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Unique Traditions Bring in the New Year

Today welcoming in the New Year with free champagne, fireworks and glitter may seem interesting but listen to this interesting and unique tradition of the 1950’s to welcome in the New Year.

The dances started at 8 o’clock on the dot and that seemed a bit too late as the guys were waiting for the young ladies to appear from around the bend of the Catholic Church and around the Central Park accompanied by their chaperones, mom or auntie.

The single people danced at Daddy’s Club, now Big Daddy’s. The married couples danced at what was called “El Baile de Los Viejos”(Dance of the Old People) usually held at Tio Pil’s house or whoever offered his house for a dance hall.

Interestingly enough everyone attended the dance in regular or old clothing to signify the last day of the year or Año Viejo. At eleven thirty p.m. the church bell would ring and everyone went home to put on brand new clothing. The men put on their black pants and white shirt with long sleeves and a white handkerchief neatly folded and sticking out from the back pocket of the trousers.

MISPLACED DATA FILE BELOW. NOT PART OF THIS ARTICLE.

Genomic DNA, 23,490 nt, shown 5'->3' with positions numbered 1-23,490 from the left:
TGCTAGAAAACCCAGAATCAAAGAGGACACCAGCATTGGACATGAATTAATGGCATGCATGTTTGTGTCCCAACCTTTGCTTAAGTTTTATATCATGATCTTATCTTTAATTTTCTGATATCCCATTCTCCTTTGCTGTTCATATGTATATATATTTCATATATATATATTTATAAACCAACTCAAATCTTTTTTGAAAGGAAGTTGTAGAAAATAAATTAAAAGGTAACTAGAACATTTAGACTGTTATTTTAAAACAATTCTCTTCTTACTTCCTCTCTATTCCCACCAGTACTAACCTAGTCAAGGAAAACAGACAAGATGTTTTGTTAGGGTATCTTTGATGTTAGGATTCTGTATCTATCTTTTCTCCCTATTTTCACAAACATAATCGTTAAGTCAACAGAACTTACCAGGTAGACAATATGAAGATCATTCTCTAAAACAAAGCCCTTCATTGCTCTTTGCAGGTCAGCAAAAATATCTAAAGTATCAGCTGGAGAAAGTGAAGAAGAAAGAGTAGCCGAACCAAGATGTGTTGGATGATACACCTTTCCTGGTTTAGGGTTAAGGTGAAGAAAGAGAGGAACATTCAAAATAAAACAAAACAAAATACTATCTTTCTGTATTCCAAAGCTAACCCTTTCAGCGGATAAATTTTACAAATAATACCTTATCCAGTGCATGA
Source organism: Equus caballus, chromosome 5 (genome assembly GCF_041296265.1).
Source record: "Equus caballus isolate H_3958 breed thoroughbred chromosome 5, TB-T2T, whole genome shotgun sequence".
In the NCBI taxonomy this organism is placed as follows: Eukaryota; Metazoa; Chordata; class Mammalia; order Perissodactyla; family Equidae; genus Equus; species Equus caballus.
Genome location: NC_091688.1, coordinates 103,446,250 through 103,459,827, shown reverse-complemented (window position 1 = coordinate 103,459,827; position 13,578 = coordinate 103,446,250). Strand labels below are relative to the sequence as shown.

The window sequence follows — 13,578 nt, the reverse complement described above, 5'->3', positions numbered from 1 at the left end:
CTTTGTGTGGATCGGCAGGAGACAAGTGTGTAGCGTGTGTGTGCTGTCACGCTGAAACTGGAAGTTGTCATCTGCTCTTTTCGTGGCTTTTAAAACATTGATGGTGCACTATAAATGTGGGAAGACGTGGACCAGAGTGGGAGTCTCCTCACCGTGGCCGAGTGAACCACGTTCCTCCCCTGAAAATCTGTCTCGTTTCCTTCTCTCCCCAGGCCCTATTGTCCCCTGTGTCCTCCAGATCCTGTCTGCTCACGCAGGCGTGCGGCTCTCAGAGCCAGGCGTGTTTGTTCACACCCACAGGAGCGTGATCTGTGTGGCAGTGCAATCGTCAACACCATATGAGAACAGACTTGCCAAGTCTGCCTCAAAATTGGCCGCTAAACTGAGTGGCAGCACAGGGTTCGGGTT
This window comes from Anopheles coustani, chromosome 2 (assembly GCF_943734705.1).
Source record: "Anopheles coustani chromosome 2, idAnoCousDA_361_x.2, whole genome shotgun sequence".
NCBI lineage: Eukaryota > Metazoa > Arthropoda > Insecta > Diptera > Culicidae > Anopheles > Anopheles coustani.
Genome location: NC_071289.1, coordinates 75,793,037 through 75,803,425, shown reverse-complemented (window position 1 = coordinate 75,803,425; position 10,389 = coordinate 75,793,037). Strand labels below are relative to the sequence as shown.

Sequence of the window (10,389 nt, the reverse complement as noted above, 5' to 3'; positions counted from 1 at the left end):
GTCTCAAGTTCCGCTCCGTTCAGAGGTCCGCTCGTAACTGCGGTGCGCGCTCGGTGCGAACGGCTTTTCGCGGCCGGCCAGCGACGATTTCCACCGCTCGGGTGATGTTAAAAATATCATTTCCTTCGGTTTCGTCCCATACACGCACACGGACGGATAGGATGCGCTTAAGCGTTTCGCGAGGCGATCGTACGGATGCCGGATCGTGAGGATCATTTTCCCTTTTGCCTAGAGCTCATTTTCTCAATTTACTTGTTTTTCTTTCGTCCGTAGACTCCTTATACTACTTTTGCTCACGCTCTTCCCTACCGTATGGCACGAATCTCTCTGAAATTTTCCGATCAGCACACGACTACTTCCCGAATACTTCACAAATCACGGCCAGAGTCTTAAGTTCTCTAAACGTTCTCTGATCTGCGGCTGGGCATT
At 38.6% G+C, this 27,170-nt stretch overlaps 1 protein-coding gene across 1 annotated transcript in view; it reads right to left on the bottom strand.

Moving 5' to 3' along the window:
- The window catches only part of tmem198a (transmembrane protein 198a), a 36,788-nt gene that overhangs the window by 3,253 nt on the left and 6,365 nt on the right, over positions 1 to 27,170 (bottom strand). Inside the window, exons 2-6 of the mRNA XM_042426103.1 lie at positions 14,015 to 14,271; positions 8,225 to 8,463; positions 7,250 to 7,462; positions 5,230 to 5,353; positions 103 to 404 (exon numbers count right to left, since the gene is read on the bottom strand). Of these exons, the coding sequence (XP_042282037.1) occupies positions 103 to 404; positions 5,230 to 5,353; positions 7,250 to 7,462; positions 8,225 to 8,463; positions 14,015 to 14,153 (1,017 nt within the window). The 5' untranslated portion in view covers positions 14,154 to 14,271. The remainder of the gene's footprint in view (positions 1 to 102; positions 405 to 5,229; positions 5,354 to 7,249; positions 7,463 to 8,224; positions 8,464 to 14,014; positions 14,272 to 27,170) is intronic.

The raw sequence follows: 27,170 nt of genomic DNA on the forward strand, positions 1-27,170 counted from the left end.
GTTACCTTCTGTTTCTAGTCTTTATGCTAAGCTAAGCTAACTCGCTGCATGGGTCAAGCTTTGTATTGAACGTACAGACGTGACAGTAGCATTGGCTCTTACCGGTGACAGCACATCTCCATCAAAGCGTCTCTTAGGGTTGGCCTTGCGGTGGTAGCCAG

Everyone attended mass in their new clothing and at the end of mass everyone wished one another Feliz Año Nuevo. The dances continued from 1 a.m. to sunrise and usually the married couples went on until 9 a.m.

Just at dawn coffee and sweet biscuits were served so that the ladies would have energy to continue. The fun ended when the men were either too drunk to keep on going or the musicians were using their guitars or accordion as their pillows. It was a new year and everyone had seen the first sunrise but were now too tired to see the rest of the day, so San Pedro went back to be the quiet and sleeping village that characterized it 25 years ago.

– by Angel Nuñez, Columnist

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